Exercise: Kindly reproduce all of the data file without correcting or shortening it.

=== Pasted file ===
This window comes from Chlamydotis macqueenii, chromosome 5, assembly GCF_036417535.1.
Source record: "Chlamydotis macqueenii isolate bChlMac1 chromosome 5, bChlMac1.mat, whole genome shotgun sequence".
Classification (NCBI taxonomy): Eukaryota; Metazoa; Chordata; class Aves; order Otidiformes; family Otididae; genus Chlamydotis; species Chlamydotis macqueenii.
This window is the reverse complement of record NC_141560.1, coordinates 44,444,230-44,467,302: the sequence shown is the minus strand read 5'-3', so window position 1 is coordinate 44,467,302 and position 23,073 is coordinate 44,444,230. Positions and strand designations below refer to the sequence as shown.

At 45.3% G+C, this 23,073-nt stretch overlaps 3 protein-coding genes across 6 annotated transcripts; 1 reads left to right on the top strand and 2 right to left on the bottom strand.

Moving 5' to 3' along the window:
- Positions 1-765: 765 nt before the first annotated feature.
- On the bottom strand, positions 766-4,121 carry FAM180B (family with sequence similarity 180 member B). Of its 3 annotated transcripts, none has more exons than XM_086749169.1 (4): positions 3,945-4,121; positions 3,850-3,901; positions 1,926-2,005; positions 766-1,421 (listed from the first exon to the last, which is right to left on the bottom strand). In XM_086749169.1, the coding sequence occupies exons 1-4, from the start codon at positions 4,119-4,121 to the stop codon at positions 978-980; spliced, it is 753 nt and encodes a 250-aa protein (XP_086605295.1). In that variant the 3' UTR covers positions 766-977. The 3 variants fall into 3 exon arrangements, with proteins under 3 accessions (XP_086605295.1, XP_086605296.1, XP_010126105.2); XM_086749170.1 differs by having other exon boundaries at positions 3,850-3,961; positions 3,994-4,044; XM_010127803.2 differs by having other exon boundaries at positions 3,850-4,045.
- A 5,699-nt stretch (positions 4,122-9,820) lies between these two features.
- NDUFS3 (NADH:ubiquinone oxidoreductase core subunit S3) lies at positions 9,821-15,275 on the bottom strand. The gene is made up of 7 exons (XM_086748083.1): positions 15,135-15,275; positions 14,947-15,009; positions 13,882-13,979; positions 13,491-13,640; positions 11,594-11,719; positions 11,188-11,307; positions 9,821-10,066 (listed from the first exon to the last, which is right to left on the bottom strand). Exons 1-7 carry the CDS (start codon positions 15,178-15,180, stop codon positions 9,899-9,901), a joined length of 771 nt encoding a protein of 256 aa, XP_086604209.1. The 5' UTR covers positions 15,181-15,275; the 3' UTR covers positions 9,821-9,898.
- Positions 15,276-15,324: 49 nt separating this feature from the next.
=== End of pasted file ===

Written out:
This window comes from Chlamydotis macqueenii, chromosome 5, assembly GCF_036417535.1.
Source record: "Chlamydotis macqueenii isolate bChlMac1 chromosome 5, bChlMac1.mat, whole genome shotgun sequence".
Classification (NCBI taxonomy): Eukaryota; Metazoa; Chordata; class Aves; order Otidiformes; family Otididae; genus Chlamydotis; species Chlamydotis macqueenii.
This window is the reverse complement of record NC_141560.1, coordinates 44,444,230-44,467,302: the sequence shown is the minus strand read 5'-3', so window position 1 is coordinate 44,467,302 and position 23,073 is coordinate 44,444,230. Positions and strand designations below refer to the sequence as shown.

At 45.3% G+C, this 23,073-nt stretch overlaps 3 protein-coding genes across 6 annotated transcripts; 1 reads left to right on the top strand and 2 right to left on the bottom strand.

Moving 5' to 3' along the window:
- Positions 1-765: 765 nt before the first annotated feature.
- On the bottom strand, positions 766-4,121 carry FAM180B (family with sequence similarity 180 member B). Of its 3 annotated transcripts, none has more exons than XM_086749169.1 (4): positions 3,945-4,121; positions 3,850-3,901; positions 1,926-2,005; positions 766-1,421 (listed from the first exon to the last, which is right to left on the bottom strand). In XM_086749169.1, the coding sequence occupies exons 1-4, from the start codon at positions 4,119-4,121 to the stop codon at positions 978-980; spliced, it is 753 nt and encodes a 250-aa protein (XP_086605295.1). In that variant the 3' UTR covers positions 766-977. The 3 variants fall into 3 exon arrangements, with proteins under 3 accessions (XP_086605295.1, XP_086605296.1, XP_010126105.2); XM_086749170.1 differs by having other exon boundaries at positions 3,850-3,961; positions 3,994-4,044; XM_010127803.2 differs by having other exon boundaries at positions 3,850-4,045.
- A 5,699-nt stretch (positions 4,122-9,820) lies between these two features.
- NDUFS3 (NADH:ubiquinone oxidoreductase core subunit S3) lies at positions 9,821-15,275 on the bottom strand. The gene is made up of 7 exons (XM_086748083.1): positions 15,135-15,275; positions 14,947-15,009; positions 13,882-13,979; positions 13,491-13,640; positions 11,594-11,719; positions 11,188-11,307; positions 9,821-10,066 (listed from the first exon to the last, which is right to left on the bottom strand). Exons 1-7 carry the CDS (start codon positions 15,178-15,180, stop codon positions 9,899-9,901), a joined length of 771 nt encoding a protein of 256 aa, XP_086604209.1. The 5' UTR covers positions 15,181-15,275; the 3' UTR covers positions 9,821-9,898.
- Positions 15,276-15,324: 49 nt separating this feature from the next.